Source: Professor Jane Kelsey + New Zealand Trade Minister Tim Groser.
‘Today’s release of the Trans-Pacific Partnership Agreement text ends the farcical situation where governments were touting the benefits for the nation with no prospect of any independent assessment to contradict them,’ said University of Auckland law Professor Jane Kelsey.
It is not clear whether this will also start the 90-day countdown before President Obama is allowed to sign the agreement under US law, or whether any of the other countries would sign unilaterally before the US does.
But, Professor Kelsey points out, ‘the legal text is not enough on its own. We need to see the background documents that help make sense of the text, but the parties have vowed to keep secret for effectively another six years.’
‘We also need the various analyses the New Zealand government has relied on when talking up the benefits and playing down the costs.
“They have been coy about who has done this work, especially the projections of $2.7b benefits for the economy, and stalled on Official Information Act requests to release them, despite the High Court’s rebuke last month,” Jane Kelsey said.
Jane Kelsey indicated that a further statement relating to the content of the text will be released later tonight.
Meanwhile the New Zealand Trade Minister Tim Groser issued the following statement welcoming the release of the Trans Pacific Partnership text.
Tim Groser stated that New Zealand released the text “on behalf of the twelve members of the TPP” and in its capacity as Depositary of the Agreement, New Zealand released the text of TPP.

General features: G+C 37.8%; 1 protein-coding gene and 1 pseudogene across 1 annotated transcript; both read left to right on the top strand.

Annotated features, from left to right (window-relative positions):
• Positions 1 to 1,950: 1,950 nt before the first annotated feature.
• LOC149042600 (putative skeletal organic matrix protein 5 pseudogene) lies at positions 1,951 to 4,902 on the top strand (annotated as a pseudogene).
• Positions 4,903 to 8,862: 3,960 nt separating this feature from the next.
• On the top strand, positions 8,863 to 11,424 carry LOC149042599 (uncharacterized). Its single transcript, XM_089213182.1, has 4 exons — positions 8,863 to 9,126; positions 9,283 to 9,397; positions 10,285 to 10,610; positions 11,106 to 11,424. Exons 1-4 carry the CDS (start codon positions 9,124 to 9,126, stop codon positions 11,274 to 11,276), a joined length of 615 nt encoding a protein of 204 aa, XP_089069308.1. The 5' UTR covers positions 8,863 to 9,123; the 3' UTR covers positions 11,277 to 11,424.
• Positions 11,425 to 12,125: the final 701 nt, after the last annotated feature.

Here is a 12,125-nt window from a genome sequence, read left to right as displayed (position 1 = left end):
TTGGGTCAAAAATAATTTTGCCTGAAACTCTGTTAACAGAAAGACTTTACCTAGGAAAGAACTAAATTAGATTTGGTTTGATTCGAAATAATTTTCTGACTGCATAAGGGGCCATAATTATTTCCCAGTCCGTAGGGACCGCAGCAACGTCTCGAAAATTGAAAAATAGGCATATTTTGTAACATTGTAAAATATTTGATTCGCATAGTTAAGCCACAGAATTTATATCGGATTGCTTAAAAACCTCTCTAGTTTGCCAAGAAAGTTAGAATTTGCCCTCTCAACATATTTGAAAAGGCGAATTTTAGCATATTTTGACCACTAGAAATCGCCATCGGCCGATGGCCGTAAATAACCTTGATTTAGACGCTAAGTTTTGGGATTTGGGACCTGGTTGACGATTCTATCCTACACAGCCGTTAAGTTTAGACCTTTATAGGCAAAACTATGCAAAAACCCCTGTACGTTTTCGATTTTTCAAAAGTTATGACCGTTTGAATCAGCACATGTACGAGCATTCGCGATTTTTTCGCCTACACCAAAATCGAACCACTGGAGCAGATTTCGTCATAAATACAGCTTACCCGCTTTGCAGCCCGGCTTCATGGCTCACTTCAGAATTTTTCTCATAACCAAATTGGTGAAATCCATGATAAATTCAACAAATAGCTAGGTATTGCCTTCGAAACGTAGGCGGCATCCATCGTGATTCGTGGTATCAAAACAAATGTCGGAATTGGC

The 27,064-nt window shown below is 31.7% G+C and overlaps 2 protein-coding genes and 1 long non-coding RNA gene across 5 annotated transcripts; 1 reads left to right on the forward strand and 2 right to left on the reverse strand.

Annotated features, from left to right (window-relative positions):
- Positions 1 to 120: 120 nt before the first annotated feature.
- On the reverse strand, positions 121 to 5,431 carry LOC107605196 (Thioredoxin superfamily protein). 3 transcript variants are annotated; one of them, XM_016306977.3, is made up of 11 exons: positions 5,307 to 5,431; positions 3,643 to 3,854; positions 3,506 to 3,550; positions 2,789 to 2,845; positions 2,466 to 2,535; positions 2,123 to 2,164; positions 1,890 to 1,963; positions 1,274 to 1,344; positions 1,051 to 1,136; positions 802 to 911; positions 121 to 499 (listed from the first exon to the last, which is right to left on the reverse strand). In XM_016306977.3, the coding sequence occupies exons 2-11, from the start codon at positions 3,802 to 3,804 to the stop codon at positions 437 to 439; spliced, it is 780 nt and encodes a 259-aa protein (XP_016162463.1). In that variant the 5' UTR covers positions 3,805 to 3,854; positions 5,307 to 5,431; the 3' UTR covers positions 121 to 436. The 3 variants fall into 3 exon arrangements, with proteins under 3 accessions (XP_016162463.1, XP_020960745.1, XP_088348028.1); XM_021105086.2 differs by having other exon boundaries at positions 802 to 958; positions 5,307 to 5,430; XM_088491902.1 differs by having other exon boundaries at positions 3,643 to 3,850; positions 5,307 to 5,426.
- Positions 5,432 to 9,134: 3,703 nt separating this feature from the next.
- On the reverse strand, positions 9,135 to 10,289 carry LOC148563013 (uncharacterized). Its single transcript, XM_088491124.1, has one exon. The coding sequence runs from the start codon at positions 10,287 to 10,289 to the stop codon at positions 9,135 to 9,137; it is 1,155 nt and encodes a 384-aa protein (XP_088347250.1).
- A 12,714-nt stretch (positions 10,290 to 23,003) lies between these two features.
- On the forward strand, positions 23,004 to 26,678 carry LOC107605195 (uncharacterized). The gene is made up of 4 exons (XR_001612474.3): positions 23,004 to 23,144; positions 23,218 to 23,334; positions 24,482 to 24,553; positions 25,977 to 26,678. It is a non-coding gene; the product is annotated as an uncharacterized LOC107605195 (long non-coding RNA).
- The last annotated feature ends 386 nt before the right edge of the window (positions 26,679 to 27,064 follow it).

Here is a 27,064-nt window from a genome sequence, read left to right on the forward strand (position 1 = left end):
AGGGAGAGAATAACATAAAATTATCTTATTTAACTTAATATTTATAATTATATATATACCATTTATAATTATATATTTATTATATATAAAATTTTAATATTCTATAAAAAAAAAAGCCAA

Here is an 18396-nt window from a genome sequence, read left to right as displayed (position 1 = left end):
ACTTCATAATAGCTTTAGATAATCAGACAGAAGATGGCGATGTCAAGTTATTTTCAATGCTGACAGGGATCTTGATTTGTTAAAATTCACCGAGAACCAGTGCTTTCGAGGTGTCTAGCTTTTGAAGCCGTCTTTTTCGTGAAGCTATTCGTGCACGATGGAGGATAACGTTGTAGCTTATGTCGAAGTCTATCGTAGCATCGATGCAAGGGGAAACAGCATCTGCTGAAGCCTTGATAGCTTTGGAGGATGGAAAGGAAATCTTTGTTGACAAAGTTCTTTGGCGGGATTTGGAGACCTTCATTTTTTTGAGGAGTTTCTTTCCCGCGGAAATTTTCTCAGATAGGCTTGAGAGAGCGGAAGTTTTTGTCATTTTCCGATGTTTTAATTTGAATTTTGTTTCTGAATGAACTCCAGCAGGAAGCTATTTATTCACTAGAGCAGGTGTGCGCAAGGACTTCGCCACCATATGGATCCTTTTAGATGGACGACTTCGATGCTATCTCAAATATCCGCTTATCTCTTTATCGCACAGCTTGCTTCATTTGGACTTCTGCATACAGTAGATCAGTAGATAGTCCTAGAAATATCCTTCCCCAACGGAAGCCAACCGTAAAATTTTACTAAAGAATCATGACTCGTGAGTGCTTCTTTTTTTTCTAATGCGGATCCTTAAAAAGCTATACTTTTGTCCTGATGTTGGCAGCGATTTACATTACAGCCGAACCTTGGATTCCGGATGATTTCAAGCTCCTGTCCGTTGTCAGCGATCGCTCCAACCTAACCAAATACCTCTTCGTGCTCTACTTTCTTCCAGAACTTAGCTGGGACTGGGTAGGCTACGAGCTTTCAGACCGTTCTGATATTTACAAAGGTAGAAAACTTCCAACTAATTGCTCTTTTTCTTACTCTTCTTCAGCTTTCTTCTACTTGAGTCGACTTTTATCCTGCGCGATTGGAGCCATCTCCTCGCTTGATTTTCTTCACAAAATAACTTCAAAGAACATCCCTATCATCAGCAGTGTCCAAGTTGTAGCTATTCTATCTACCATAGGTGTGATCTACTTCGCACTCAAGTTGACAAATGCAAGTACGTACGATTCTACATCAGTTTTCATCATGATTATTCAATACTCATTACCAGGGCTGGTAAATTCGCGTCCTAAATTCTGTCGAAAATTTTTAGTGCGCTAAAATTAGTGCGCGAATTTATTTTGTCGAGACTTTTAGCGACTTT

“New Zealand supported the release of the text as soon as the technical work to finalise the Agreement was completed,” Tim Grocer said.
He said: “I am pleased that this has happened and that the public will be able to thoroughly review the full text of the TPP well before it will be signed by governments.
“This is a complex agreement, with 30 Chapters and associated annexes. The large number of documents released today amount to over 6,000 pages of text and market access schedules. Understanding the legal obligations of the TPP will require careful analysis of all documents, given the inter-relationship between many provisions in the Agreement.
“Legal verification of the text will continue in the coming weeks. The Agreement will also be translated into French and Spanish language versions. Both steps, as well as the Government’s consideration of the final outcome from negotiations, will need to be completed before signature takes place.
“Following signature, TPP, like any free trade agreement, will need to go through New Zealand’s Parliamentary processes,” said Mr Groser.
The Government has already released a number of fact sheets outlining the content of the TPP. Also released today is additional information on the estimated economic benefits of TPP on the New Zealand economy, and details on how potential costs associated with copyright and administrative provisions relating to PHARMAC have been arrived at.
In the coming days, the Government will also release a legal summary of the Agreement.
These documents, together with the full text, will be available at www.tpp.mfat.govt.nz/text
The joint statement can be found at: http://www.beehive.govt.nz/release/tpp-members-release-text-agreement